Tax Savings - By the Numbers
$160 Billion - Tax relief provided through the Recovery Act so far to families and businesses.
Nearly $100 Billion - Tax relief provided through the Recovery Act so far that has gone directly in the pockets of working families.
Nearly $3,000 - The record average tax refund taxpayers are seeing this tax season.
Nearly 10% - The percentage average tax refunds are up this year - something the IRS says is largely due to Recovery Act tax credits.
36% - The percentage of taxpayers that have not yet filed their federal income tax returns and should be aware of the Recovery Act tax credits they may be eligible for.
64% - The percentage of taxpayers who have already filed their taxes, but can still amend them after April 15th to collect on any Recovery Act credits they may have missed.
95% - The percentage of working families benefiting from the Recovery Act's Making Work Pay tax credit, making it the broadest tax credit in the history of the country.
$800 - The amount most married couples are collecting through their paychecks this year thanks to the Recovery Act's Making Work Pay tax credit. Individuals collected $400 this year thanks to Making Work Pay.
Up to $2,500 - The expanded amount eligible taxpayers can collect with the American Opportunity Credit to help cover college expanses thanks to the Recovery Act.
Up to $8,000 - The amount new homebuyers can collect this year for purchasing their first home thanks to the Recovery Act's expansion of the First-Time Homebuyers Tax Credit.
Up to $1,500 - The amount homeowners can collect this year on improvements made to their homes like energy-efficient windows, doors and insulation thanks to Recovery Act tax credits.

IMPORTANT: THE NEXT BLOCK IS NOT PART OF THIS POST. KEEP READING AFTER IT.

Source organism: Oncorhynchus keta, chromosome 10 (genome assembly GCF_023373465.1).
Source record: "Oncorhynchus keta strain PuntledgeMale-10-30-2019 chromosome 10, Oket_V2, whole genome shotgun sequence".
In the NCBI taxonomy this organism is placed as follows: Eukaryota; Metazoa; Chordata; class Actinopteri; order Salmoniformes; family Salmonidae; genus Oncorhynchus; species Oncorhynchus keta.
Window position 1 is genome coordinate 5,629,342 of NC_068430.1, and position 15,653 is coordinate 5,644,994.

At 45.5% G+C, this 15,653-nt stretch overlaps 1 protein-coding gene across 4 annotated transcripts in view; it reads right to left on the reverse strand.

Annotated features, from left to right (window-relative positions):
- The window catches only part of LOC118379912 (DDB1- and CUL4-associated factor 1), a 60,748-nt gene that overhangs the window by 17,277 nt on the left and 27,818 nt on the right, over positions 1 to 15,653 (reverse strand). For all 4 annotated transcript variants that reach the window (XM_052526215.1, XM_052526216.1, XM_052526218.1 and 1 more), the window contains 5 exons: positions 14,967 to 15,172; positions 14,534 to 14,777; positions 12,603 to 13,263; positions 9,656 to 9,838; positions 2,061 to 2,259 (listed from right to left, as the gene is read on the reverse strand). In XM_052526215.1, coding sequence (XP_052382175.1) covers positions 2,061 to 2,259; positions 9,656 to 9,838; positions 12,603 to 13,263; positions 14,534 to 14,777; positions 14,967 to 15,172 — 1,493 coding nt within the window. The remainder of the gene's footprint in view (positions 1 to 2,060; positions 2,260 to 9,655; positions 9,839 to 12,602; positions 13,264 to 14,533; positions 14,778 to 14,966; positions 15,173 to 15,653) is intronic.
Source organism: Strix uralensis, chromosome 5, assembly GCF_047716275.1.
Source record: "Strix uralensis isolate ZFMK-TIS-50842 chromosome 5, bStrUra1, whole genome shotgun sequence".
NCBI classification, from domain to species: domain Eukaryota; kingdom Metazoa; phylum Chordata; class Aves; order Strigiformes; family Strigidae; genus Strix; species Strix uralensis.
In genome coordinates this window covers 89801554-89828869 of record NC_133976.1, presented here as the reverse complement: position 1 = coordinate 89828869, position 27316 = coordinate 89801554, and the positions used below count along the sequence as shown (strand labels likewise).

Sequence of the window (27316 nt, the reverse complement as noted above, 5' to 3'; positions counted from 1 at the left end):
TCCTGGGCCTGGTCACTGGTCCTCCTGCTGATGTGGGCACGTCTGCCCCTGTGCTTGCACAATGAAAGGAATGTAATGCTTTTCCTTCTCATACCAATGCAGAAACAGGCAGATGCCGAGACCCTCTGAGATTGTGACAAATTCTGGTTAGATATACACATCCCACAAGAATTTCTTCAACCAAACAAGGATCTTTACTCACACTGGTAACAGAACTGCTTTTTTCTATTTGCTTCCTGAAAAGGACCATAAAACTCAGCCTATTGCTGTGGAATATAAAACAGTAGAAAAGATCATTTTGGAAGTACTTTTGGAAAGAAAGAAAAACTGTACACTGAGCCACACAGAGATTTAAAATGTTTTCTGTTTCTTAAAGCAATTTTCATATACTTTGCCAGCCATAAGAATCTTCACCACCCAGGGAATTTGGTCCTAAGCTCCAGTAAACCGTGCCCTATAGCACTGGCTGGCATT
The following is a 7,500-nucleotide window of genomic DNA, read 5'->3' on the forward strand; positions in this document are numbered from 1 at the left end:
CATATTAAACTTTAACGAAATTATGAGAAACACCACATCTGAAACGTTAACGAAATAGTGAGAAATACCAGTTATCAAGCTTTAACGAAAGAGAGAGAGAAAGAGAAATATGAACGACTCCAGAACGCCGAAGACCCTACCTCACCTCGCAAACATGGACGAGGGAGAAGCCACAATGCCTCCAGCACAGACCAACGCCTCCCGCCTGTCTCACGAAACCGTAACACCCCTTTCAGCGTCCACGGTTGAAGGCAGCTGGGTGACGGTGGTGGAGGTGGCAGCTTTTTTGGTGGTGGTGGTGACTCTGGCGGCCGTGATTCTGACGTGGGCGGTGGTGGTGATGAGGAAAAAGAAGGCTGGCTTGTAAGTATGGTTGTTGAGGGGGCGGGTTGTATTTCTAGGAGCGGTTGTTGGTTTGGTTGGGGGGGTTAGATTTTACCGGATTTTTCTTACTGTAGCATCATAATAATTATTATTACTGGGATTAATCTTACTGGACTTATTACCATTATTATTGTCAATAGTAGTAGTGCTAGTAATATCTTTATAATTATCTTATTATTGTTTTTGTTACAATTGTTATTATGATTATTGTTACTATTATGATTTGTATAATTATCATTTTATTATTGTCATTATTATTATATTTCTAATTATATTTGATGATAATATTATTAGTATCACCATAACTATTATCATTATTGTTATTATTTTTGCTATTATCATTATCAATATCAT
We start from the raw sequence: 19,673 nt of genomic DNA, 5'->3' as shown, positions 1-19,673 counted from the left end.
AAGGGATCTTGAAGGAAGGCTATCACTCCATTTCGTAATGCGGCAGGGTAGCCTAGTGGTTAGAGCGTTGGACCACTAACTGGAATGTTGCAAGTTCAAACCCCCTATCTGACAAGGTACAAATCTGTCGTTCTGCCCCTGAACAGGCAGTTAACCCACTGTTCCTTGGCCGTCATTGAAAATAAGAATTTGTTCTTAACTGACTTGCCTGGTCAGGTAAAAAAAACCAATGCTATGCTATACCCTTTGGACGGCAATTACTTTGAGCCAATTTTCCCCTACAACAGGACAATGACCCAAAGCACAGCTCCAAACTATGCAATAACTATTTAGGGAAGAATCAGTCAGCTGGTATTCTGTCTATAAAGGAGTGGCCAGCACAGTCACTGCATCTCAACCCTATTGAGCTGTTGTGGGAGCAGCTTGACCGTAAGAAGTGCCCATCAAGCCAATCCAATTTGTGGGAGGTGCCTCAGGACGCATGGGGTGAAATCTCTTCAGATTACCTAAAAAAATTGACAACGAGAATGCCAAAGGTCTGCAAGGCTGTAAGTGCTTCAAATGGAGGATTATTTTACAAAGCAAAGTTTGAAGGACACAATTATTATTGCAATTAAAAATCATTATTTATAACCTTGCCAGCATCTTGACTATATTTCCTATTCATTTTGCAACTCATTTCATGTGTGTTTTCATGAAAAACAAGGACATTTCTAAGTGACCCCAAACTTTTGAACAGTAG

$2,400 - The amount of 2009 unemployment benefits that taxpayers do NOT have to pay taxes on this year thanks to the Recovery Act.
Over $600 - The increase in Earned Income Tax Credit a single parent of three children making $15,700 in 2009 would collect this year thanks to the Recovery Act.
65% - The amount by which the Recovery Act cut the cost of COBRA health insurance premiums for unemployed workers last year through an up-front tax credit.
700,000 - The number of new homeowners who qualified for the First-Time Homebuyers Tax Credit through the Recovery Act in 2009.
120,000 - The number of times taxpayers have used the WhiteHouse.gov Tax Savings Tool to determine which Recovery Act tax credits they are owed -and how to collect on them.
There was a new Schedule M this year, and it saved me a lot of money. Does anyone know if that was part of the Recovery Act?
yes, it was
but apparently it has caused confusion for a lot of people.